But still, as far as the insurance landscape is concerned, artificial intelligence systems are being used with increasing frequency to provide increasingly personalized, more competitively priced products and services starting from health and life protection to underwriting and claims evaluation. If not properly developed, even with this in mind, artificial intelligence systems can lead to significant risks to people’s lives, including discrimination. For example, an insurance risk assessment algorithm could use customer data, such as age, gender, income, occupation, and health status, to determine the price of insurance and the level of risk associated with the customer, excluding some users.
Technical and legal remedies to artificial intelligence cognitive biases under the EU AI Act
The risks generated by the above cognitive biases can be limited, through actions from both a technical as well as a legal perspective. First of all, by acting on the algorithm itself: it is indeed necessary to train algorithms on as diverse and representative a dataset as possible, constantly monitoring the outputs produced in order to point out and correct the biases originally. Also, in the selection process, it might be relevant to include in the algorithm review not only technicians, but a variety of experts, so as to prevent the unintentional creation of bias.
On the other hand, the artificial intelligence systems described above already fall under the draft AI Act. The AI Act is based on a risk-based approach (as with the GDPR), identifying three levels of risk (unacceptable, high, and limited). These systems are currently listed in Annex III to the proposed AI Act, and also include systems that fall within the labor and employment context, including the recruitment and selection phase. For these systems, there are a number of obligations (e.g., risk management systems, transparency, human oversight, etc.) that providers must adhere to from the design and development stage, and compliance with which will need to be carefully assessed before the system itself is marketed.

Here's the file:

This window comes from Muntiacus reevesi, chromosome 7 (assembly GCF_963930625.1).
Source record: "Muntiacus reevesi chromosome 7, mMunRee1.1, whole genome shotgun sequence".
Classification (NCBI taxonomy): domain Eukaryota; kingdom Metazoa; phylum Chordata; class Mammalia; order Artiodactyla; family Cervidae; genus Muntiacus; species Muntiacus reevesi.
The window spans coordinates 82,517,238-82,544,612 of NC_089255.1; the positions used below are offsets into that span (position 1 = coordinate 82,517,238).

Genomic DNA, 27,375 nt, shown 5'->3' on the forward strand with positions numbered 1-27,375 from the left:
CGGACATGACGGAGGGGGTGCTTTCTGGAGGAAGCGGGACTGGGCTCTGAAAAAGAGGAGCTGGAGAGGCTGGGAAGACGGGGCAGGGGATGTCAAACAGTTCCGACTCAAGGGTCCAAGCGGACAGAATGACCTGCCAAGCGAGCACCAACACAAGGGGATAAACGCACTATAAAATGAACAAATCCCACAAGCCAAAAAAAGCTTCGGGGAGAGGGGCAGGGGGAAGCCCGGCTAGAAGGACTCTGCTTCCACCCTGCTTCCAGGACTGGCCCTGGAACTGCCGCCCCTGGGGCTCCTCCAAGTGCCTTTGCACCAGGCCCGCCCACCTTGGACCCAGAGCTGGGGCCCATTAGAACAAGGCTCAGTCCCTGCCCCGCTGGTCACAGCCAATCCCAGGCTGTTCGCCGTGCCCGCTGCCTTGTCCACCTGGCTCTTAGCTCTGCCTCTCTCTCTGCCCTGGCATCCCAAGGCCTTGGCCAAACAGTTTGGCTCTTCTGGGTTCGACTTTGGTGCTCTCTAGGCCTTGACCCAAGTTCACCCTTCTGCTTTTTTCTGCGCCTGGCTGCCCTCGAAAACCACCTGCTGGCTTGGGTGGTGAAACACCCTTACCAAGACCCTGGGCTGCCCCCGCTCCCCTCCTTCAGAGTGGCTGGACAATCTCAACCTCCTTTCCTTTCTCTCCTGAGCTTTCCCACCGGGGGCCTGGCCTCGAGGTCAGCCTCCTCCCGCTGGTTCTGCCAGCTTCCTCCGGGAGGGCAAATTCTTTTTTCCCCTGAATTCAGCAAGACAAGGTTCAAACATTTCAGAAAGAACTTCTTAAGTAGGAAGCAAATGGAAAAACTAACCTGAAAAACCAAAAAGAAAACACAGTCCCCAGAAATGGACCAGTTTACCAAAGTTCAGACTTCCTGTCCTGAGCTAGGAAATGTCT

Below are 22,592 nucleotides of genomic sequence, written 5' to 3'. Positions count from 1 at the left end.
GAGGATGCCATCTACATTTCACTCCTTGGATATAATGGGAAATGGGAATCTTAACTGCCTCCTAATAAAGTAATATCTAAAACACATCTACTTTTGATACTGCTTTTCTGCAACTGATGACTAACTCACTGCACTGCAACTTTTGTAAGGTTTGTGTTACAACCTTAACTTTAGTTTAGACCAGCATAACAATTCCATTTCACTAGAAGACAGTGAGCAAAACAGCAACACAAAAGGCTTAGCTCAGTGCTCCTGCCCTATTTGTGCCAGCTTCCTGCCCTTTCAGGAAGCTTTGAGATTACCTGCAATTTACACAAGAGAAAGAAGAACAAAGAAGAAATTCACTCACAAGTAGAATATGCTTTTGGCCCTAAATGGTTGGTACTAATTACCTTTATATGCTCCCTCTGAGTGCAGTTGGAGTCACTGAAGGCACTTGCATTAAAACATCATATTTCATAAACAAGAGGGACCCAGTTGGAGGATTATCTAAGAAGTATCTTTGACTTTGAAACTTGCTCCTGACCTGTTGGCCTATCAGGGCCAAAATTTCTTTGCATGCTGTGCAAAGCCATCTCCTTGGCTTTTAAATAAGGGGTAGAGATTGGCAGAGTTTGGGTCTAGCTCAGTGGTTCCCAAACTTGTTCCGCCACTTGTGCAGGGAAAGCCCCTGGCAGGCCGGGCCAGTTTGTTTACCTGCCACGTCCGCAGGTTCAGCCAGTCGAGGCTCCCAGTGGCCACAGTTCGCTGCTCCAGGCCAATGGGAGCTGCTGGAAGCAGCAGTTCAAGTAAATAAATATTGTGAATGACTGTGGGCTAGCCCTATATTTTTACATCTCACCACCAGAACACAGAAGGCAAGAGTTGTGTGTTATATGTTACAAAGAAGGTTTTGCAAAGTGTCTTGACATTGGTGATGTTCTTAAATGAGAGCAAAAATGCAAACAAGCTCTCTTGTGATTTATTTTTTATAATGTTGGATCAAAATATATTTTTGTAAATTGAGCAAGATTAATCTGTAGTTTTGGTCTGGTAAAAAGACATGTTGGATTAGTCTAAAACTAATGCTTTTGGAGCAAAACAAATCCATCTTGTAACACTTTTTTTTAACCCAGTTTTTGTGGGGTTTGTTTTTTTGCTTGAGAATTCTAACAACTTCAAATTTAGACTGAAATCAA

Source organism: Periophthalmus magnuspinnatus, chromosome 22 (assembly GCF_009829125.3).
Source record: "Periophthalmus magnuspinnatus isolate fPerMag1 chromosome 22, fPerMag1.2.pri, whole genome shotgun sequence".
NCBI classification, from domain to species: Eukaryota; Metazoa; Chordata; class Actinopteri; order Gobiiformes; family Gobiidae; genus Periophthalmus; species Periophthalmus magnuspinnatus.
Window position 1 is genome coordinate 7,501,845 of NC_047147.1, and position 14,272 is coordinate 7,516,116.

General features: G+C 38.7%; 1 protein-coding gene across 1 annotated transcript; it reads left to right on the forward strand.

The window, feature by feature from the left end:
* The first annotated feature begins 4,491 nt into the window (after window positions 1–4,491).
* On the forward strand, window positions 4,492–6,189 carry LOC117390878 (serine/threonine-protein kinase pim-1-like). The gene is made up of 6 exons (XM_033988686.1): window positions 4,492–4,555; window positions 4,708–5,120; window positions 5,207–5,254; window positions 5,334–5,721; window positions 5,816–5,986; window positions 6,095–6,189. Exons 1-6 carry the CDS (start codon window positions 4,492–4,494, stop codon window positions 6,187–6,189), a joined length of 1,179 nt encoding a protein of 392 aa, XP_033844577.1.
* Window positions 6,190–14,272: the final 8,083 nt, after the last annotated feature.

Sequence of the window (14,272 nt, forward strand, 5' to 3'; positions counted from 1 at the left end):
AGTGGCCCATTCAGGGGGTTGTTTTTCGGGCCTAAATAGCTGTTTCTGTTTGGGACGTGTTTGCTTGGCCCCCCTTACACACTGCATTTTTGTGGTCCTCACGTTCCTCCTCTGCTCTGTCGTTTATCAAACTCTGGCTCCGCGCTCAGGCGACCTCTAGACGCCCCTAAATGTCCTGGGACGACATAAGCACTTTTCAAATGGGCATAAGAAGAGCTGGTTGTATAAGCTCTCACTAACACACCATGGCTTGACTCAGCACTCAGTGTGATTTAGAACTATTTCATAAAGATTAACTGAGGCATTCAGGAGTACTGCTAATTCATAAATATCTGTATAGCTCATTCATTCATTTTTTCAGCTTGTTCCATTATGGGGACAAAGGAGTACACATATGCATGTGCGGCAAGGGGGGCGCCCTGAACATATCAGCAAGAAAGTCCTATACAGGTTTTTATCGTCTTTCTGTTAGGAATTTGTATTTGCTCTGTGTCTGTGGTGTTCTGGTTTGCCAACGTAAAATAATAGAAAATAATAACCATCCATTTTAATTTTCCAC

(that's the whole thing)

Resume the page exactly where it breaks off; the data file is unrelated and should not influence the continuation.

However, the application of these standards will only cover the near future-for the time being, it is necessary to refer to the combination of other regulatory provisions, which are limited to obligations of transparency or the right to opt-out with respect to the processing carried out by these systems, as well as the right to require that there always be human intervention behind the processing of these data. These provisions can be found in Article 22 of the GDPR, and in the new transparency provisions transposed in Italy through the so-called Transparency Decree, which provide important regulatory obligations if “automated decision-making or monitoring systems” are used with respect to workers.
All in all, the use of artificial intelligence in personnel selection processes, the creation of personalized offers and access to certain services can lead to significant improvements in efficiency and accuracy. However, it is important to pay attention to the risks of discrimination and cognitive bias that may be associated with the use of these algorithms. Only through a combination of transparency, fairness, and clear regulatory provisions that impose very specific obligations on the user of artificial intelligence systems can we ensure that artificial intelligence is used more responsibly and fairly.
To support companies in assessing the compliance of artificial intelligence systems in an efficient, cost effective and expedited manner, DLA Piper has developed a legal tech tool called Prisca on which you can view a video presentation HERE.
On a similar topic, the article “What the vote of the EU Parliament on the AI Act means?” may be of interest.